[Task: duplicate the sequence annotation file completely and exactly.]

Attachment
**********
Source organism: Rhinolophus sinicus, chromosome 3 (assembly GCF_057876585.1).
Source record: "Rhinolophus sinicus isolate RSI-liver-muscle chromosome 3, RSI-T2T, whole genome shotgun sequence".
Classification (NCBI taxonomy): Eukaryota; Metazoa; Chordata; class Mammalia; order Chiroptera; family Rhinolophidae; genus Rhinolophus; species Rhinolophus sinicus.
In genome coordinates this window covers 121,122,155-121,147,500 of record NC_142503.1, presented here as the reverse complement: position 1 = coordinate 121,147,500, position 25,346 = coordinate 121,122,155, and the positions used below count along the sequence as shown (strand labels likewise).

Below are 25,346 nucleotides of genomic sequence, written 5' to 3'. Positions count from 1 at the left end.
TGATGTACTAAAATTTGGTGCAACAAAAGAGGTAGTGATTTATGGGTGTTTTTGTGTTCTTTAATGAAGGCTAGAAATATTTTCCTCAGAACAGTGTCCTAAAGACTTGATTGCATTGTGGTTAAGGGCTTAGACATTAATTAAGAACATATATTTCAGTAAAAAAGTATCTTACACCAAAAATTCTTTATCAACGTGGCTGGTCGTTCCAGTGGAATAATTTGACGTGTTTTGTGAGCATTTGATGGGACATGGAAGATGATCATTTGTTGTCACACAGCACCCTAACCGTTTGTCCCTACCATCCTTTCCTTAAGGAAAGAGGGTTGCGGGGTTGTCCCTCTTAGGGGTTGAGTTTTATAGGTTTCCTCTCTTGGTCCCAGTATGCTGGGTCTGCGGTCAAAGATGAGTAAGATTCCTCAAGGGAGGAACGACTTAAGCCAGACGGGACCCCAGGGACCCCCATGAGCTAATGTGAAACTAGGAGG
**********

Source organism: Rhinolophus sinicus, chromosome 3 (assembly GCF_057876585.1).
Source record: "Rhinolophus sinicus isolate RSI-liver-muscle chromosome 3, RSI-T2T, whole genome shotgun sequence".
Classification (NCBI taxonomy): Eukaryota; Metazoa; Chordata; class Mammalia; order Chiroptera; family Rhinolophidae; genus Rhinolophus; species Rhinolophus sinicus.
In genome coordinates this window covers 121,122,155-121,147,500 of record NC_142503.1, presented here as the reverse complement: position 1 = coordinate 121,147,500, position 25,346 = coordinate 121,122,155, and the positions used below count along the sequence as shown (strand labels likewise).

Below are 25,346 nucleotides of genomic sequence, written 5' to 3'. Positions count from 1 at the left end.
TGATGTACTAAAATTTGGTGCAACAAAAGAGGTAGTGATTTATGGGTGTTTTTGTGTTCTTTAATGAAGGCTAGAAATATTTTCCTCAGAACAGTGTCCTAAAGACTTGATTGCATTGTGGTTAAGGGCTTAGACATTAATTAAGAACATATATTTCAGTAAAAAAGTATCTTACACCAAAAATTCTTTATCAACGTGGCTGGTCGTTCCAGTGGAATAATTTGACGTGTTTTGTGAGCATTTGATGGGACATGGAAGATGATCATTTGTTGTCACACAGCACCCTAACCGTTTGTCCCTACCATCCTTTCCTTAAGGAAAGAGGGTTGCGGGGTTGTCCCTCTTAGGGGTTGAGTTTTATAGGTTTCCTCTCTTGGTCCCAGTATGCTGGGTCTGCGGTCAAAGATGAGTAAGATTCCTCAAGGGAGGAACGACTTAAGCCAGACGGGACCCCAGGGACCCCCATGAGCTAATGTGAAACTAGGAGG